Further Reply to the NY Times on Those Jobs in Rural Iowa

By David North on August 6, 2021

Last month we commented on an op-ed piece in the New York Times calling for more international migration to fill some jobs in rural Iowa. The area in question was Madison County, which turns out to be in the Des Moines suburbs, and the needed jobs could be easily filled by tapping into the broader area’s underemployed African-American population.

But what would happen if Madison County was not at the edge of the suburbs, but instead was surrounded, as is much of Iowa, by a lot of corn and not too many people? Can an argument be made for international migration as the answer to a perceived “labor shortage”?

Kevin Lynn, the executive director of Progressives for Immigration Reform, has one solid approach to the problem: Simply raise wages. He cites the prevailing wage for farm jobs as $16/hour in the county, about half the average wage for the county’s workers generally.

It is amazing what happens to a “labor shortage” when the offered hourly wages are raised by a dollar or two.

But there are other ways, combined with a decent wage structure, that can help with what might be seen, at first, as a shortage of workers. A little creativity goes a long way.

Explore Neglected Segments of the Workforce. One of the lessons of World War II, when there was a genuine shortage of workers in many parts of the country, is often forgotten by current employers. During WWII, suddenly old concepts of who could do certain kinds of work were eliminated, women (such as Rosie the Riveter) were seen as potential manual workers; African-American employment in war factories boomed, and the recently retired were welcomed back to work.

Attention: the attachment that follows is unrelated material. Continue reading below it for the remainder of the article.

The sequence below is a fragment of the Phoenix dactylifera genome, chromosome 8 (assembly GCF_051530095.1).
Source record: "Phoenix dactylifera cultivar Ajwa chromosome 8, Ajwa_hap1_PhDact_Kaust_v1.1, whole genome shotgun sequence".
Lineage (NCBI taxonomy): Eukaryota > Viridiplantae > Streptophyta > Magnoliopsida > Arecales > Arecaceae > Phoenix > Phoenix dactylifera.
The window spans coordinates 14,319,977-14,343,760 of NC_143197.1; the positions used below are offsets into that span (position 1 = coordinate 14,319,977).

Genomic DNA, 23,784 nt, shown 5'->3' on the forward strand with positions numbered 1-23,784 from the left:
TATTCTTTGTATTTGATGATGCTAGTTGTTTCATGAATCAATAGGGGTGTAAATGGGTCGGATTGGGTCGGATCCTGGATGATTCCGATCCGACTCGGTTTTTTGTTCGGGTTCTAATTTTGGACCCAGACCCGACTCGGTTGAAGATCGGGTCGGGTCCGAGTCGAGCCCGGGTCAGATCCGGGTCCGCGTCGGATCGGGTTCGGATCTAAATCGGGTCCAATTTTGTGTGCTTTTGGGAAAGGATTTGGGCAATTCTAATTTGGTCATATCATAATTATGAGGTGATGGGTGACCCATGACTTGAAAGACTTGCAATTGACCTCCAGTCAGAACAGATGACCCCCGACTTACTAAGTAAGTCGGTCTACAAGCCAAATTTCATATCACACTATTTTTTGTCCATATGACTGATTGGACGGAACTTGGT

Similarly, and right now, the disabled and recently released and current prisoners can be utilized. One of the frequently overlooked sources of potential workers, a booming population because of our strict prison policies, are those living in correction centers, which are often placed in rural areas.

Examine Part-Time Work Arrangements. Some workers are available only on a part-time basis, such as young mothers who can work during school hours, but not otherwise, and they can be used to fill certain labor market requirements. In other words, one way to solve “shortages” is to adjust the job. Employers often find it easier to adjust the workforce, rather than change the way they do business.

Increase Day Care Facilities. Instead of bringing in aliens from tens of thousands of miles away, at a substantial cost to society generally, why not increase the number and the quality of day care facilities so that parents can work a full eight hours, while the kids are cared for by the schools, and other entities?

Create Job-Sharing Arrangements. One rarely discussed technique for filling jobs that require 40 hours of work each week, for instance, is not to seek a single worker to show up eight hours a day, five days a week. Rather, use a group that agrees to make sure that someone is working at all hours needed, but may consist of different people at different days and times.

Think about the Schools and Colleges as Worker Sources. A large population of half-time workers can be recruited from our schools and colleges under most circumstances, with full-time workers available in the summer and on weekends.

One specific form of cooperation between an industry and school systems can be found in the northern part of Maine, in Aroostook County. Some school districts open school two weeks early in August, and then close down during the last half of September each year so that everyone can participate in the potato harvest. I learned of this arrangement (which clearly limits any need for foreign workers) when I was working on farm labor for the U.S. Department of Labor half a century ago. To find out if this pattern continues, I called the Aroostook County Courthouse and learned that this practice is still alive and well.

So we need not resort to international migration to fill those jobs. The arrangements I have suggested above require more money in certain instances and more flexible work systems in others; but too many employers would rather have a loose labor market than explore alternative systems.

And, in this instance, the normally intelligent New York Times dropped the ball.